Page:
SEC Football: Minor bowl opportunities hold up SEC progress


More news has come out about the SEC Spring Meeting. Apparently “several” schools wanted the 1-7, 8-game option instead of going to nine, SEC football, regular-season games.

Brandon Marcello is the reporter who provided the ‘several’ as a count of teams. Exactly how many several is, is not known. Kentucky was vocal in lobbying against a 9-game league schedule. It is believed Mississippi State and Arkansas agreed with the Wildcats. Vanderbilt would have an understandable objection to playing one more SEC game than it has to. South Carolina and Missouri could be two more programs siding with Kentucky.

Most of the arguments for expanding to a 9-game schedule are dubious. There is a question of how much more, if any, ESPN would be willing to pay for extra SEC games. A claim another SEC opponent each season would make it harder to earn a CFB Playoff bid is more vague than substantive.

SEC Football, Bowls and Job Security

At least for the coaches and the ADs, a more legitimate complaint is the extra game being a threat to job security. Of course, none of them are saying that publicly. But even in the CFB Playoff era, getting to the six-win threshold and earning a bowl game is important.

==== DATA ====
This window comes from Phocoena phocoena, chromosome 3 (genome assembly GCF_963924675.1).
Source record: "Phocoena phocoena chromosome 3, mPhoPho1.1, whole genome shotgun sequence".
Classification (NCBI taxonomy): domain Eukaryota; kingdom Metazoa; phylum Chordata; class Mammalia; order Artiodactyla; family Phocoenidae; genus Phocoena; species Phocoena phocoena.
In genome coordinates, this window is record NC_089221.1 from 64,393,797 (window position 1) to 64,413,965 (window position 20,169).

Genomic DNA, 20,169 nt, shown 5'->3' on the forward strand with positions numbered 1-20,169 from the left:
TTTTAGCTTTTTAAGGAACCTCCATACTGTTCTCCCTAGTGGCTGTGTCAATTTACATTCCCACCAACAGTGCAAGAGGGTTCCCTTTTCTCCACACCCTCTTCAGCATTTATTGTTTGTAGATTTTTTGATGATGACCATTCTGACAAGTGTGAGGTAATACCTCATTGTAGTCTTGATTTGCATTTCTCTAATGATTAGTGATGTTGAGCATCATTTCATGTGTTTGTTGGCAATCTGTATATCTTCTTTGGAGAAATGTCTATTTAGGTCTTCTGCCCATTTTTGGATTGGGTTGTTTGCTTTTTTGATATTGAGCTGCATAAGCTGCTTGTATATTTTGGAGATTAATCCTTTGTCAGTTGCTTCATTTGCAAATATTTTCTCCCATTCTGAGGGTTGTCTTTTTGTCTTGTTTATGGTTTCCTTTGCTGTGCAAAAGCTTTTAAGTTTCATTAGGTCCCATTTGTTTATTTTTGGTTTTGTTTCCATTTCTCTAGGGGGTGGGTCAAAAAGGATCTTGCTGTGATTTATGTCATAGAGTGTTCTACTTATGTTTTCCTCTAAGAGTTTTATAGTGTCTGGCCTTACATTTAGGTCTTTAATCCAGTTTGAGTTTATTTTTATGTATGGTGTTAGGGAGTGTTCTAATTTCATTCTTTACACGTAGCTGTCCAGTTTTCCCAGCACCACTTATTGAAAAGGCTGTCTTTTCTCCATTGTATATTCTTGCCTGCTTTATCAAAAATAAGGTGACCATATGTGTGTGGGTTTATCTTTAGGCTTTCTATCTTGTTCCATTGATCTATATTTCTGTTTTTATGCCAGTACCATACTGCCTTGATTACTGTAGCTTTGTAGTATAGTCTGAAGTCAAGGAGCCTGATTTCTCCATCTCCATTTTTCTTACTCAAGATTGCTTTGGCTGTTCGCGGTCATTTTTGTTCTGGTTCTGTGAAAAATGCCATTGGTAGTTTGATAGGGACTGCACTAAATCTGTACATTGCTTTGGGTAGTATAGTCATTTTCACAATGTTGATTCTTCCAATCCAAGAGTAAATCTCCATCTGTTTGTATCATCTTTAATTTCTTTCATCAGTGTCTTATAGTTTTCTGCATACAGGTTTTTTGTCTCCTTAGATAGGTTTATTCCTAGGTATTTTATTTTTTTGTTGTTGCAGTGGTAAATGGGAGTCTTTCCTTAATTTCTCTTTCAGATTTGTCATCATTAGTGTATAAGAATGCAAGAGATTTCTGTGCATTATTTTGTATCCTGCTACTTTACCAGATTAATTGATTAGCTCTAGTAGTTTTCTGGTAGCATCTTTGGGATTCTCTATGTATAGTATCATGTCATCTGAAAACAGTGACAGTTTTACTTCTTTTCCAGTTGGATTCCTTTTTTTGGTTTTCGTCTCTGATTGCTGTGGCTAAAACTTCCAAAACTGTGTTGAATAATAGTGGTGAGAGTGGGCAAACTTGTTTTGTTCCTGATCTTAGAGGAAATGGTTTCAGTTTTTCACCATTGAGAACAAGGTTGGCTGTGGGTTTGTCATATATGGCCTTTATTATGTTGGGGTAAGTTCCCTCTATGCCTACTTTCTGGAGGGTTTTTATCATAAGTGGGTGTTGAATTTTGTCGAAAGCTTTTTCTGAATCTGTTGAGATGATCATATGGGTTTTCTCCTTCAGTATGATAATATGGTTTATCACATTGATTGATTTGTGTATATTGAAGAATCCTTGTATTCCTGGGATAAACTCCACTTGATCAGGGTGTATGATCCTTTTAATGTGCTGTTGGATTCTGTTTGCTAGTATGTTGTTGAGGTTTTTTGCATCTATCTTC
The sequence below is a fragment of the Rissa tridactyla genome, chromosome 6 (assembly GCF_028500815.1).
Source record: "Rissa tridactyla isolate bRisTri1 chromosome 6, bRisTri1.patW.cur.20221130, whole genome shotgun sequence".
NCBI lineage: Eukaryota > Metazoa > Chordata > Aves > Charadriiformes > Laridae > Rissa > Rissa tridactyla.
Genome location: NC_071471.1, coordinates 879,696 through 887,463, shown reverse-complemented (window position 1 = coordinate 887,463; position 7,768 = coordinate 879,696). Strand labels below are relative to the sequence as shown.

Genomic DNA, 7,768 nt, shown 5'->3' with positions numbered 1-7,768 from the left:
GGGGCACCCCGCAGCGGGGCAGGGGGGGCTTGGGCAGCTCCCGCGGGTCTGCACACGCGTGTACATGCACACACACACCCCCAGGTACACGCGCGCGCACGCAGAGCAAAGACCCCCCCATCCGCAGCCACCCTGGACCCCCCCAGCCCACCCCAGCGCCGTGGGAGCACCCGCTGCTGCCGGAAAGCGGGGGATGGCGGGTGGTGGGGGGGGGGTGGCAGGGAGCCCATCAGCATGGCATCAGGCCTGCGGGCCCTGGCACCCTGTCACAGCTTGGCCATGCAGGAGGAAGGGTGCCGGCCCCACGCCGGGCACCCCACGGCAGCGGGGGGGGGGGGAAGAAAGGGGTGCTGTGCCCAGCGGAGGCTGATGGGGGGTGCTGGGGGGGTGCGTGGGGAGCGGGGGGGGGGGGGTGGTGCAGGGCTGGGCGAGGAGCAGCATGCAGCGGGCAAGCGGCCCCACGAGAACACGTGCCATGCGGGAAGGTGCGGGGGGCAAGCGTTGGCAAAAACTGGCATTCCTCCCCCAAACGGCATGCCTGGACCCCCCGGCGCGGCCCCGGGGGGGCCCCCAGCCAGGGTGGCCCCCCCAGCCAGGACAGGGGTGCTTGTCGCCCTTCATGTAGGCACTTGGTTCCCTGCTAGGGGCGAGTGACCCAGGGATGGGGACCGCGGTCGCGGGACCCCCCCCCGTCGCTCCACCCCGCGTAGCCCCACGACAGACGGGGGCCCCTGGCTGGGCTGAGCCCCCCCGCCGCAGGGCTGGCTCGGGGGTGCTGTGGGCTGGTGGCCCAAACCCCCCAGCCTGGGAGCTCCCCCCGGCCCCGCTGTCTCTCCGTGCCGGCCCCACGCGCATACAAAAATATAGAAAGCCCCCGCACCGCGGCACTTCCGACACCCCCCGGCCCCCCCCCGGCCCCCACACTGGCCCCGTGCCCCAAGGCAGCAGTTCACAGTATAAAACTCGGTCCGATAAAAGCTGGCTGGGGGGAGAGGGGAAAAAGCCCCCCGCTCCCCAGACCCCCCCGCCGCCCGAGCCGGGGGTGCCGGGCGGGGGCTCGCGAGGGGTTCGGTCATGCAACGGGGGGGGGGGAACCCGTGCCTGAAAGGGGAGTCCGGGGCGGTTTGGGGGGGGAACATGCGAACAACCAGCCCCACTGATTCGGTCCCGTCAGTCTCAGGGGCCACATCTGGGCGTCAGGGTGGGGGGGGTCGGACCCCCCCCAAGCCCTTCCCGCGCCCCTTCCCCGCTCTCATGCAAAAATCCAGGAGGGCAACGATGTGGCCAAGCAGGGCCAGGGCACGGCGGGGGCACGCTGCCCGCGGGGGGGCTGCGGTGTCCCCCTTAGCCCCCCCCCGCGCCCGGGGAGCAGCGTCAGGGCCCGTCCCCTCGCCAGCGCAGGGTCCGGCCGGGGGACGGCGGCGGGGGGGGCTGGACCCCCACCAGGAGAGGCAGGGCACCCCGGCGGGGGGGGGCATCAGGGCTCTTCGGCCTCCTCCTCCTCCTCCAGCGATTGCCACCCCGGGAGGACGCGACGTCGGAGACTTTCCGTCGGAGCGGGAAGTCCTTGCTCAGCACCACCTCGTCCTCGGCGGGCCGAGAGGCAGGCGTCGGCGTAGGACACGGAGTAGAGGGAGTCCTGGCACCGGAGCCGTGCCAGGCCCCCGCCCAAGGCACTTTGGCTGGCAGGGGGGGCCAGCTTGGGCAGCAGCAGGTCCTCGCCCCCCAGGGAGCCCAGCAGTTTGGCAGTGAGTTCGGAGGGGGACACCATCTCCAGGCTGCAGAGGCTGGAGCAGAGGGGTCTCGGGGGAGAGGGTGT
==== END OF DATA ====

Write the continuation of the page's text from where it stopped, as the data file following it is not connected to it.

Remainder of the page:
A bowl is all the more important for teams trying to escape seasons or histories of futility. Vanderbilt is the most consistent example, but not the only one. The Commodores have played in only nine bowl games in their entire history. Bowl games are not common for Kentucky either, though Mark Stopps has now taken the Wildcats to six straight bowl games, of the 20 total in the Cats’ history.

Long before the current debate, Nick Saban has favored making the SEC football schedule at least nine games and has voiced support for it being 10 games. Speaking in advance of the league’s recent meetings, Saban said,

"I’ve always been for playing more conference games, eliminating some of these games that fans, players, supporters are not really interested in."

As usual, Saban is correct. Saban also respects the traditions tied to many decades of bowl history. The question is what is best for most of the SEC. Is bettering regular-season competition and providing more entertainment value for fans worth the risk of some SEC teams in a given season missing out on going to a lesser bowl?

Extra practice time gained by bowl teams is valuable. But many of the actual games are not viewed as rewards for players or fans. Ask that of Auburn and Mississippi State players and fans based on their last season’s bowl experience. Auburn traveled about 110 miles to Birmingham to lose to Houston. Mississippi State had a slightly longer trip to Memphis. The Bulldogs should have skipped the game and saved face, but instead lost to Texas Tech 34-7.

Next. Prediction: Only 6 undefeated SEC teams by end of Sept. dark

The bottom line is that there is much to gain from expanding the SEC football schedule to nine games – and very little to be lost.